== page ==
When I went to get my converter box, the first thing that I noticed is that it was made in China. I bought mine at Fred Meyers, and it was the the only model available there. I checked Radio Shack, and found the same thing. I went from one store to another, and each time, I found that the only available models were all Made in China. The second thing I noticed is that the boxes were all between $49 and $60. I went for the $49 version. That meant I had to pay $9 to keep that television set on. I started thinking about the economic ramifications of $9 to $20 coming out of pockets all over America, for each non-digital television in the country, all going over to non-Union corporations in China. And then, I realized two related facts: First, the subsidized $40 coupons are also coming out of our pockets. These are paid for by American tax dollars. So that means $40 to $60, multiplied millions of times, coming from our pockets and going overseas to some giant corporation, in China, to watch television. Second, many homes have more than two television sets. (I know... "Bourgie.") The point is, there are an awful lot of dollars leaving an already spiraling American economy, to pay for a hunk of plastic made in China by workers who were probably paid fractions of pennies for each piece. Is this really a good strategic decision to be making? China, after all, is one of the very few nations on earth with an even more abysmal record on human rights than that of the United States. Why is my government requiring millions of Americans to make such a purchase? And why couldn't a local, unionized factory be commissioned to build converter boxes, if they knew far in advance that this was going to be required?
The second thing I noticed, when I picked up my box, was the waste. It started with the plastic debit-card coupons and associated junk mail. It culminated with the cardboard box, filled with plastic pillows, plastic wrapping, cardboard cushions, wire winds, and inane pieces of paper filled with words too unimportant to ever read. I threw away more weight than I attached to my television set. Multiplied by millions of households, this is a lot of waste. All of this paper and plastic and ink had to come from somewhere: Right out of the earth. It was converted from natural resources into waste products, some of them toxic. And now, they're all stewing in a landfill. (Well, some of them are hopefully being recycled. But a lot of this garbage is in the landfills of America.)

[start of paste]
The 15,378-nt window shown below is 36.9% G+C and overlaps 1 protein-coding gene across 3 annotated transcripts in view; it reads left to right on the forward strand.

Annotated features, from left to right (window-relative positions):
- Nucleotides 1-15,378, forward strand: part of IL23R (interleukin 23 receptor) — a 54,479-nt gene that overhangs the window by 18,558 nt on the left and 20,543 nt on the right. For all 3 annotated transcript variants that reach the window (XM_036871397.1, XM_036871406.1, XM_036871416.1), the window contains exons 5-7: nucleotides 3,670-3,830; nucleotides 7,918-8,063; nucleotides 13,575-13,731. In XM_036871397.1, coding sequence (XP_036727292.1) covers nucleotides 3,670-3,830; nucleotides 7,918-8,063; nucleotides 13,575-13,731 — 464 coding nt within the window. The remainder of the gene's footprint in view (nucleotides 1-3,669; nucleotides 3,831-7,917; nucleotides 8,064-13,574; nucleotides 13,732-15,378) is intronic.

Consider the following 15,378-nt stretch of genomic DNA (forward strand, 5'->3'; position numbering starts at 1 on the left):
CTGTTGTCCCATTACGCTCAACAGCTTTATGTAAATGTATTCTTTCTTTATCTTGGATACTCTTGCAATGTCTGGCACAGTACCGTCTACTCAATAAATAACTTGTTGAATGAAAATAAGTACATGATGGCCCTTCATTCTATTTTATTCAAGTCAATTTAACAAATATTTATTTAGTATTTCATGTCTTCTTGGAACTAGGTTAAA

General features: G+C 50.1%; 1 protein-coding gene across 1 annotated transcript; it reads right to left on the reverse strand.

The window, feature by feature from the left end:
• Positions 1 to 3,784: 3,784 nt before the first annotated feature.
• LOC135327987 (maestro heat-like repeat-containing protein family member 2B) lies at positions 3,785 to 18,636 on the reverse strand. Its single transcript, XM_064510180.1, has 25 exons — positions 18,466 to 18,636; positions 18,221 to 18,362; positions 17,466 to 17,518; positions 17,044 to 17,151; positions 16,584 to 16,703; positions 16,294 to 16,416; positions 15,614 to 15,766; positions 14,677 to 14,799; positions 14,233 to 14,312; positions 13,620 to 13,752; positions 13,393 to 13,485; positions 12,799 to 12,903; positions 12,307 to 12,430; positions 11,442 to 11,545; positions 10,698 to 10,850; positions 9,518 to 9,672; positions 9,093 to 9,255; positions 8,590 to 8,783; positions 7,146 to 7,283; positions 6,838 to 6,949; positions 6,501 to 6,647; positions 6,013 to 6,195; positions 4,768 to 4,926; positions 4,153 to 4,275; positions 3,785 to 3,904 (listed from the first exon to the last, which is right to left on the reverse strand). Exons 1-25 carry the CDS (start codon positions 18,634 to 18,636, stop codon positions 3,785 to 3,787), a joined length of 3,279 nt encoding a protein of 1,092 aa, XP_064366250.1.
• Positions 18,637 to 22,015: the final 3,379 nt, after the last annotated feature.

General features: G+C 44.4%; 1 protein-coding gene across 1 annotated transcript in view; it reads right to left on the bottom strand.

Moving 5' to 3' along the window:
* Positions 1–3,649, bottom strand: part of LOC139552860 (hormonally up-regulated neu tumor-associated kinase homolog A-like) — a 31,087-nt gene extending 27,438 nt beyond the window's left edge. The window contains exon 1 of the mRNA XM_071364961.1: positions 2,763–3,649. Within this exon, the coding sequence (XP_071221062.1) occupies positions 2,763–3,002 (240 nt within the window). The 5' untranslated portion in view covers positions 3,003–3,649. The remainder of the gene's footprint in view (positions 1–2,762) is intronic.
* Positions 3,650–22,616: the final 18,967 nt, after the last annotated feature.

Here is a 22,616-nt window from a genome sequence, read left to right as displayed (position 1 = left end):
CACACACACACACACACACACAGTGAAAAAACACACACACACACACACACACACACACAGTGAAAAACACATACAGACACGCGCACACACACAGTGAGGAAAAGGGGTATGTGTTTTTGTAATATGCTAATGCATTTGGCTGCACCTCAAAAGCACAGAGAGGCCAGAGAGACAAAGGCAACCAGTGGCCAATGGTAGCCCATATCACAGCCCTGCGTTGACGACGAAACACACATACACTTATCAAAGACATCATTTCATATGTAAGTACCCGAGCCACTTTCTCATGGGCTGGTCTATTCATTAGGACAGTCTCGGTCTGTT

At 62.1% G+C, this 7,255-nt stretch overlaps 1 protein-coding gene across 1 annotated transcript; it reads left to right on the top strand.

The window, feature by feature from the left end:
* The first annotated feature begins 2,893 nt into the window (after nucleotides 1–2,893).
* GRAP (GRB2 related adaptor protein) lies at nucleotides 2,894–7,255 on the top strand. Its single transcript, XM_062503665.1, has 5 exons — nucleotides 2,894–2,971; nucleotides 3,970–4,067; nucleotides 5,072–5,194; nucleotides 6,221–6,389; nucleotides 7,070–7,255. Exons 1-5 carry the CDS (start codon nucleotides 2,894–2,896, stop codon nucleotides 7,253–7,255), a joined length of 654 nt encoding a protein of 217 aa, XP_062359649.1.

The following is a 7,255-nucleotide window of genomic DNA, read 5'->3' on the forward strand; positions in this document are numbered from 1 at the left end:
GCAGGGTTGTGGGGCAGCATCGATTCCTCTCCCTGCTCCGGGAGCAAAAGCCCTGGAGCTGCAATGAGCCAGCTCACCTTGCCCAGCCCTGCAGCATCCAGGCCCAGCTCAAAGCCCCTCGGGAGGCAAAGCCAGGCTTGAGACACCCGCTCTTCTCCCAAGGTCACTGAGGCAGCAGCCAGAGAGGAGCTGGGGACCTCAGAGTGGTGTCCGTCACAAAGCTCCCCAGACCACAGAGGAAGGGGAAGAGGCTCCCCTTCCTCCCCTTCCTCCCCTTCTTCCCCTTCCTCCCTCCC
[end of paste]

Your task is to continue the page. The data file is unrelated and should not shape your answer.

But it doesn't stop here.
Because I found that my converter box did not function with the old rabbit ear antenna that I have had for eons. Since I had just spent money on a converter box, I wanted it to work. So I went back to the store and bought a new set of rabbit ears that would work. This, too, came in a box, wrapped in plastic. (And I think it was made in China.) So my decision to convert my television set over to digital meant that I paid a Chinese corporation to exploit its workers, I generated several pounds of waste, and I subsidized the conversion of natural resources into garbage. Again, multiply this by millions of households.
Finally, two people I work with also converted to digital at the same time that I did. They, too, found the converter box to be irritating as hell. They could not get any signal at all on most channels. And the lag between when you press the channel button and when it finally decides to turn the damn channel was so annoying that both of them decided that they didn't want to do things that way. Both threw out their "old" television sets (less than 5 years old in both cases) and both bought new HD sets instead. One of them then signed up for cable, since she could not get any signal at all on most channels without it. This seemed like such a cavalier and thoughtless reaction to the use of resources that I instantly recognized it to be the typical American reaction to everything: Throw it away and get a new one. (I'm not being self righteous about this, either. It is, after all, the same reaction I had with my rabbit ears. It's just that my colleagues had more resources than I did, so they went for a whole new television set.)Both of the new sets were, you guessed it, made in China.
Since this is, in fact, such a typical American response, it occurred to me that this would be the reaction of hundreds of thousands of people, all across the country. What is going to happen to all those "useless" analogue television sets? What will it mean to the earth, to have so much plastic and metal and glass and toxic chemicals thrown into the environment? What will it mean to be taking the raw materials out of the earth to build thousands upon thousands more televisions? And what will happen the next time some format is changed, in yet another rush toward planned obsolescence? (It does happen all the time. How many VHS tapes have you thrown out, now that you can hardly find a VCR that plays them??? And how many DVDs will you throw out, once VCRs all play nothing but Blue Ray? What about when something else comes along?)
I don't have answers for all of these questions, but I am seriously concerned that no thought was put into them before the government simply mandated that everyone in the country convert over to digital or let their screens go dark. I am hoping that many people choose to finally just let the screen go dark. I would like to have the strength to do so myself. But... South Park.